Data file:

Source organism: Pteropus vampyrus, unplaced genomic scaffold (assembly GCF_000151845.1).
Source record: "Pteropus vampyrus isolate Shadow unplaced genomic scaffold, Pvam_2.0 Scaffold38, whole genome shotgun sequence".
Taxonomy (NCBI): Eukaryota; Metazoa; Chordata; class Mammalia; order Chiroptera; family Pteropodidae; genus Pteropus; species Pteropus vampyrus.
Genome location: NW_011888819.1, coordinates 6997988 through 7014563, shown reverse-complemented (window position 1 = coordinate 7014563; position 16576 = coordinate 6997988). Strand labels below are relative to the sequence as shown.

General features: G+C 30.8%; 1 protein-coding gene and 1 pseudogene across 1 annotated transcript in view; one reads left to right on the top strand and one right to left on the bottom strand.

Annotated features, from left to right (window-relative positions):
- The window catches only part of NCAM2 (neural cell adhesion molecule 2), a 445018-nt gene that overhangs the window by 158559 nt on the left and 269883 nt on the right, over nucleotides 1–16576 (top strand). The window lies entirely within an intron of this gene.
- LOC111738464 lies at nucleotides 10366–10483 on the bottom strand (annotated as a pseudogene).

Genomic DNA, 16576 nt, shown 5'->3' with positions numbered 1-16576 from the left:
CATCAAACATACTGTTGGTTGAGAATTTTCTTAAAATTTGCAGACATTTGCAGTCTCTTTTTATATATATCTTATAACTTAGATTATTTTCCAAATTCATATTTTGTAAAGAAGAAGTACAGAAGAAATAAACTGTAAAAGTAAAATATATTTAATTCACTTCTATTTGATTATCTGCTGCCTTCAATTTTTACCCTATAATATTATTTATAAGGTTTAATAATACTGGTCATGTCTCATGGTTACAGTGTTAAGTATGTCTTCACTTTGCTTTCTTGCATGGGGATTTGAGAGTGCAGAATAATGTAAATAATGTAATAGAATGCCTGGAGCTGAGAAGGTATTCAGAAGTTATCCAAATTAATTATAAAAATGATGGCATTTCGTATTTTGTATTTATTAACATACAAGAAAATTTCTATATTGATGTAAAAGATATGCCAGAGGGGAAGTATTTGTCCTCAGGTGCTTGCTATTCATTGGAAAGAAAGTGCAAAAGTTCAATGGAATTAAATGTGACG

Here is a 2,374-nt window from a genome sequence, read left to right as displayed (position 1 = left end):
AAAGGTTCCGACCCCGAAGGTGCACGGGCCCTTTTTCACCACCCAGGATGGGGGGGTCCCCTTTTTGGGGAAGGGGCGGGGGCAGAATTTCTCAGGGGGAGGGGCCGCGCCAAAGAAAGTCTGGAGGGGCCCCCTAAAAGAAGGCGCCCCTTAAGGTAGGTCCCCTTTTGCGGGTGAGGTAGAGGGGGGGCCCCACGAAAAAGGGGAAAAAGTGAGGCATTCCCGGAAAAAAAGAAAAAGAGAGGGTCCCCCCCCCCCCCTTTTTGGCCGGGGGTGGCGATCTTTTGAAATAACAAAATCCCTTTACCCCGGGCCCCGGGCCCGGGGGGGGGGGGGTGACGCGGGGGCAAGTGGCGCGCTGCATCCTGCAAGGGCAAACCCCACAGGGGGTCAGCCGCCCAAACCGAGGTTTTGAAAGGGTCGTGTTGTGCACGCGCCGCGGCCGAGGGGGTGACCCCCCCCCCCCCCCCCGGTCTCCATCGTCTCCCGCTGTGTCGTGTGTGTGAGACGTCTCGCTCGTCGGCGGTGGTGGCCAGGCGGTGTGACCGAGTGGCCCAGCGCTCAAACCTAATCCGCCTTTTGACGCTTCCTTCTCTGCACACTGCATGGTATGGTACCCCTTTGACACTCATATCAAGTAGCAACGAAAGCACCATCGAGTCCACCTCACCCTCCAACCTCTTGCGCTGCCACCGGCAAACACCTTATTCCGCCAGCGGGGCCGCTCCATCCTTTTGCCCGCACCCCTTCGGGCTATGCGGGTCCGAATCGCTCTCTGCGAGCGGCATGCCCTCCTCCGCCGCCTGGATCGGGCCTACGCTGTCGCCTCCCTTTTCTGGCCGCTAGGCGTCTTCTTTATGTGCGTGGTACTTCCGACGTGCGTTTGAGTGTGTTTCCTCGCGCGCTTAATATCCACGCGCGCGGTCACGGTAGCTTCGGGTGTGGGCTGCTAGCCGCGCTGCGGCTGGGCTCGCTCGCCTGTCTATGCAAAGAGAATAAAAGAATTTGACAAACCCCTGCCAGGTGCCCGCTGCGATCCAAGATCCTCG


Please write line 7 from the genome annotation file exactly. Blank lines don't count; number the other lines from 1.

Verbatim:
- The window catches only part of NCAM2 (neural cell adhesion molecule 2), a 445018-nt gene that overhangs the window by 158559 nt on the left and 269883 nt on the right, over nucleotides 1–16576 (top strand). The window lies entirely within an intron of this gene.